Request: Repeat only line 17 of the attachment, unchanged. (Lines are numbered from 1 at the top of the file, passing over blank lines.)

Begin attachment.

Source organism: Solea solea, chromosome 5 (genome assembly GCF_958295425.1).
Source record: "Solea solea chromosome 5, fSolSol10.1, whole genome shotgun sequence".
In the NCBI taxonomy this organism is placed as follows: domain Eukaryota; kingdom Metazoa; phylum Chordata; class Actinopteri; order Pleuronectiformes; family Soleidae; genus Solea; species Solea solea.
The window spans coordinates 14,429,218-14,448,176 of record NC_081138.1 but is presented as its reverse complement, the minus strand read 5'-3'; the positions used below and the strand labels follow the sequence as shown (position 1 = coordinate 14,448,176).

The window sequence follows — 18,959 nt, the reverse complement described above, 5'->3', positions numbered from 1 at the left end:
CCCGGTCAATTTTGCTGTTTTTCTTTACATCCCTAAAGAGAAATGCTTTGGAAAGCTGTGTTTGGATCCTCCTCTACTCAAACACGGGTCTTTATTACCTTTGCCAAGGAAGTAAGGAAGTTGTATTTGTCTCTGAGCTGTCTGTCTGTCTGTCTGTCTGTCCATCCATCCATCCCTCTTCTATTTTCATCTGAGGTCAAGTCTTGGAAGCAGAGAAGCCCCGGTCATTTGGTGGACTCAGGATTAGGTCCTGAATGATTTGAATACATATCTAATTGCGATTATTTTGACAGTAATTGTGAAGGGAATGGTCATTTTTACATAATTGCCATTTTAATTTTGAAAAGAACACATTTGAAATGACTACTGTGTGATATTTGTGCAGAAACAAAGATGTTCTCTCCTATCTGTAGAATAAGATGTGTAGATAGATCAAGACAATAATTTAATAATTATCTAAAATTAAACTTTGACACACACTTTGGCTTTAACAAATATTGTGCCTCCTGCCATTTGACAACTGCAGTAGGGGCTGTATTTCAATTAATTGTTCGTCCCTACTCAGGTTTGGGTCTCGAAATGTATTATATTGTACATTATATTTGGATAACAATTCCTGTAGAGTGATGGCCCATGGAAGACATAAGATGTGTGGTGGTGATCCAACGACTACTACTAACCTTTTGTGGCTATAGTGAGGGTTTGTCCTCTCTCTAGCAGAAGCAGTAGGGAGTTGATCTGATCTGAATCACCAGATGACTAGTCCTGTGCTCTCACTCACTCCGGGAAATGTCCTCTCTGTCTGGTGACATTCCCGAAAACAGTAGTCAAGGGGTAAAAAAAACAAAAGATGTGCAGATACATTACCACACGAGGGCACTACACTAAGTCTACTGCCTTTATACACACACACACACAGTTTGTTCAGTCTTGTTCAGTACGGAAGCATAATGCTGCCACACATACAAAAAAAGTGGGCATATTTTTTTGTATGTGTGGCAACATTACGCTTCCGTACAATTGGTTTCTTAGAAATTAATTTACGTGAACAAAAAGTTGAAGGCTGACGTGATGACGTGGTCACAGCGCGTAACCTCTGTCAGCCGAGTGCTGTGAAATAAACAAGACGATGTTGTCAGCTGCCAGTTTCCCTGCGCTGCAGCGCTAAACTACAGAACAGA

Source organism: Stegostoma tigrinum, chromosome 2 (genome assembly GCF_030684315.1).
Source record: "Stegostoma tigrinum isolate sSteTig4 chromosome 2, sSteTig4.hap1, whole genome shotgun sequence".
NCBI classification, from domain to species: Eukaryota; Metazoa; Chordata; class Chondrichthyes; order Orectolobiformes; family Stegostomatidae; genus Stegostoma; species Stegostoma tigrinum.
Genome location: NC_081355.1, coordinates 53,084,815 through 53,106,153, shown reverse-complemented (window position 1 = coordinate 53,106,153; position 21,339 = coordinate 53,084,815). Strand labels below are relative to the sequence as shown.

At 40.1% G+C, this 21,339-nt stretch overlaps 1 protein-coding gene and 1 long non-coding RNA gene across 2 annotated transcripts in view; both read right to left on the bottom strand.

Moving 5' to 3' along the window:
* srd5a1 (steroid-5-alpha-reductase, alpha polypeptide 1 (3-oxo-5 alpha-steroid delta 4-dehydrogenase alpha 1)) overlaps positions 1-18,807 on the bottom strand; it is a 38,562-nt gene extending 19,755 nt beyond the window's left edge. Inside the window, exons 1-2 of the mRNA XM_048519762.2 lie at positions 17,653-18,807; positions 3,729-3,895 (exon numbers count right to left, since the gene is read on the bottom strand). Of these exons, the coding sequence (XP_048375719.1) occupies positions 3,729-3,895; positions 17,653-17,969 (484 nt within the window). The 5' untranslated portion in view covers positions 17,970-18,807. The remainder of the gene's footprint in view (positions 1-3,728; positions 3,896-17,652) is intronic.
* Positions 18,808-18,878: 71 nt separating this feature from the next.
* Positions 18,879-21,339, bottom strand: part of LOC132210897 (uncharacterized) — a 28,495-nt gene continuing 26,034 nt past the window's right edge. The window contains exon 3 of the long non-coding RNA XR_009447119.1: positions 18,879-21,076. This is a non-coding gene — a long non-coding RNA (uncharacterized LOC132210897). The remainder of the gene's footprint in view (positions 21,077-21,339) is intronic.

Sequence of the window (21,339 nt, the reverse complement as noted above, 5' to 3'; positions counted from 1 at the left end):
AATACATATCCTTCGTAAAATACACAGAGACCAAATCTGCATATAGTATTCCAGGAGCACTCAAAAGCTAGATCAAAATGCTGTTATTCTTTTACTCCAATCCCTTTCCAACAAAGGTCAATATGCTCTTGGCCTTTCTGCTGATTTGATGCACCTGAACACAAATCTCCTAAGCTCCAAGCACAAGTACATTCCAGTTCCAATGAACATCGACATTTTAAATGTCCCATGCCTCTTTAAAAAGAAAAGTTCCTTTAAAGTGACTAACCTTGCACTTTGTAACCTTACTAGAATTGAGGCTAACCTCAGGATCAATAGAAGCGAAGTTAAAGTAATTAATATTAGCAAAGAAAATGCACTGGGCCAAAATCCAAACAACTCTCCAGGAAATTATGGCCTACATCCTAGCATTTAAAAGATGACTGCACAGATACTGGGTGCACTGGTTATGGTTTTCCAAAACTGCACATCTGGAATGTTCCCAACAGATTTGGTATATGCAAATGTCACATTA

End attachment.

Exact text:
AATACATATCCTTCGTAAAATACACAGAGACCAAATCTGCATATAGTATTCCAGGAGCACTCAAAAGCTAGATCAAAATGCTGTTATTCTTTTACTCCAATCCCTTTCCAACAAAGGTCAATATGCTCTTGGCCTTTCTGCTGATTTGATGCACCTGAACACAAATCTCCTAAGCTCCAAGCACAAGTACATTCCAGTTCCAATGAACATCGACATTTTAAATGTCCCATGCCTCTTTAAAAAGAAAAGTTCCTTTAAAGTGACTAACCTTGCACTTTGTAACCTTACTAGAATTGAGGCTAACCTCAGGATCAATAGAAGCGAAGTTAAAGTAATTAATATTAGCAAAGAAAATGCACTGGGCCAAAATCCAAACAACTCTCCAGGAAATTATGGCCTACATCCTAGCATTTAAAAGATGACTGCACAGATACTGGGTGCACTGGTTATGGTTTTCCAAAACTGCACATCTGGAATGTTCCCAACAGATTTGGTATATGCAAATGTCACATTA